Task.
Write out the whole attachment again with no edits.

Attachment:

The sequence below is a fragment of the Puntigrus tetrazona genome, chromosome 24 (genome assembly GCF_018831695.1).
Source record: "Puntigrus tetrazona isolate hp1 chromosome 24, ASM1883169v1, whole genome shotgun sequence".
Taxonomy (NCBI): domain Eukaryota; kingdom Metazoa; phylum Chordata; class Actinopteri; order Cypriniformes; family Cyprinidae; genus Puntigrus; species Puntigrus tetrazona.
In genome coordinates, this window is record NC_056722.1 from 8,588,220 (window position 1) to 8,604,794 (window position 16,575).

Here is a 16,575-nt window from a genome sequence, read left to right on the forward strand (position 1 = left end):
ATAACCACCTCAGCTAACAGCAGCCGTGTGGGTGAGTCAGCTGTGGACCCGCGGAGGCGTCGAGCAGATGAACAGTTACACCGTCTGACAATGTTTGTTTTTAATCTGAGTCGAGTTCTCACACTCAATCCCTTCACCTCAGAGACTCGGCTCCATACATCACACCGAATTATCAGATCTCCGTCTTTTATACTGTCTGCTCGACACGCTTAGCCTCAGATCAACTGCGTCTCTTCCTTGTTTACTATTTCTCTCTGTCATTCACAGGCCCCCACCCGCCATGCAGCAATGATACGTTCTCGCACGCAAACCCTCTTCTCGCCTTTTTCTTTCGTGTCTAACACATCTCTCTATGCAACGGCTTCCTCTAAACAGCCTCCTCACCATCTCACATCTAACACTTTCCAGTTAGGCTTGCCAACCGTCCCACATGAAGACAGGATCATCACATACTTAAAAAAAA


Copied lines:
The sequence below is a fragment of the Puntigrus tetrazona genome, chromosome 24 (genome assembly GCF_018831695.1).
Source record: "Puntigrus tetrazona isolate hp1 chromosome 24, ASM1883169v1, whole genome shotgun sequence".
Taxonomy (NCBI): domain Eukaryota; kingdom Metazoa; phylum Chordata; class Actinopteri; order Cypriniformes; family Cyprinidae; genus Puntigrus; species Puntigrus tetrazona.
In genome coordinates, this window is record NC_056722.1 from 8,588,220 (window position 1) to 8,604,794 (window position 16,575).

Here is a 16,575-nt window from a genome sequence, read left to right on the forward strand (position 1 = left end):
ATAACCACCTCAGCTAACAGCAGCCGTGTGGGTGAGTCAGCTGTGGACCCGCGGAGGCGTCGAGCAGATGAACAGTTACACCGTCTGACAATGTTTGTTTTTAATCTGAGTCGAGTTCTCACACTCAATCCCTTCACCTCAGAGACTCGGCTCCATACATCACACCGAATTATCAGATCTCCGTCTTTTATACTGTCTGCTCGACACGCTTAGCCTCAGATCAACTGCGTCTCTTCCTTGTTTACTATTTCTCTCTGTCATTCACAGGCCCCCACCCGCCATGCAGCAATGATACGTTCTCGCACGCAAACCCTCTTCTCGCCTTTTTCTTTCGTGTCTAACACATCTCTCTATGCAACGGCTTCCTCTAAACAGCCTCCTCACCATCTCACATCTAACACTTTCCAGTTAGGCTTGCCAACCGTCCCACATGAAGACAGGATCATCACATACTTAAAAAAAA